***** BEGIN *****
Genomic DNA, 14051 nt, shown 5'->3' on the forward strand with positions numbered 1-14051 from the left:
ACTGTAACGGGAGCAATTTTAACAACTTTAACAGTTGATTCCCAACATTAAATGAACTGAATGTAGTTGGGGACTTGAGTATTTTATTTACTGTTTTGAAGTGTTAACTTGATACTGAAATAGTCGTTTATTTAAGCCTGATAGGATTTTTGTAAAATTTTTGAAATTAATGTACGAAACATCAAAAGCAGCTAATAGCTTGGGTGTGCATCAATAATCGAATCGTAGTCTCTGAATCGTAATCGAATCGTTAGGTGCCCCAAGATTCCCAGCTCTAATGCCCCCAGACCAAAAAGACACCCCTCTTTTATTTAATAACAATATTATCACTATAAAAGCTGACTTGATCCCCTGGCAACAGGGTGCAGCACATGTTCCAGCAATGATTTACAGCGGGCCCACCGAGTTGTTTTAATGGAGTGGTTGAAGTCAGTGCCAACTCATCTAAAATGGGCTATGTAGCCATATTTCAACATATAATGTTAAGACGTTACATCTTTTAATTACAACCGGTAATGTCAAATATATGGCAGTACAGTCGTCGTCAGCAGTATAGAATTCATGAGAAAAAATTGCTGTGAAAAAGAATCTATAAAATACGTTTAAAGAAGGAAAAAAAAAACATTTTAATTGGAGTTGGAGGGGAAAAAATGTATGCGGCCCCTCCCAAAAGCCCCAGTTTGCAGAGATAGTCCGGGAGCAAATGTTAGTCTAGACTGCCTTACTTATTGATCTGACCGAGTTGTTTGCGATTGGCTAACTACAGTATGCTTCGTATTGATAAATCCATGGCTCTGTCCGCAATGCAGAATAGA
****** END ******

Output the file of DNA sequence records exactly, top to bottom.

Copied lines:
Genomic DNA, 14051 nt, shown 5'->3' on the forward strand with positions numbered 1-14051 from the left:
ACTGTAACGGGAGCAATTTTAACAACTTTAACAGTTGATTCCCAACATTAAATGAACTGAATGTAGTTGGGGACTTGAGTATTTTATTTACTGTTTTGAAGTGTTAACTTGATACTGAAATAGTCGTTTATTTAAGCCTGATAGGATTTTTGTAAAATTTTTGAAATTAATGTACGAAACATCAAAAGCAGCTAATAGCTTGGGTGTGCATCAATAATCGAATCGTAGTCTCTGAATCGTAATCGAATCGTTAGGTGCCCCAAGATTCCCAGCTCTAATGCCCCCAGACCAAAAAGACACCCCTCTTTTATTTAATAACAATATTATCACTATAAAAGCTGACTTGATCCCCTGGCAACAGGGTGCAGCACATGTTCCAGCAATGATTTACAGCGGGCCCACCGAGTTGTTTTAATGGAGTGGTTGAAGTCAGTGCCAACTCATCTAAAATGGGCTATGTAGCCATATTTCAACATATAATGTTAAGACGTTACATCTTTTAATTACAACCGGTAATGTCAAATATATGGCAGTACAGTCGTCGTCAGCAGTATAGAATTCATGAGAAAAAATTGCTGTGAAAAAGAATCTATAAAATACGTTTAAAGAAGGAAAAAAAAAACATTTTAATTGGAGTTGGAGGGGAAAAAATGTATGCGGCCCCTCCCAAAAGCCCCAGTTTGCAGAGATAGTCCGGGAGCAAATGTTAGTCTAGACTGCCTTACTTATTGATCTGACCGAGTTGTTTGCGATTGGCTAACTACAGTATGCTTCGTATTGATAAATCCATGGCTCTGTCCGCAATGCAGAATAGA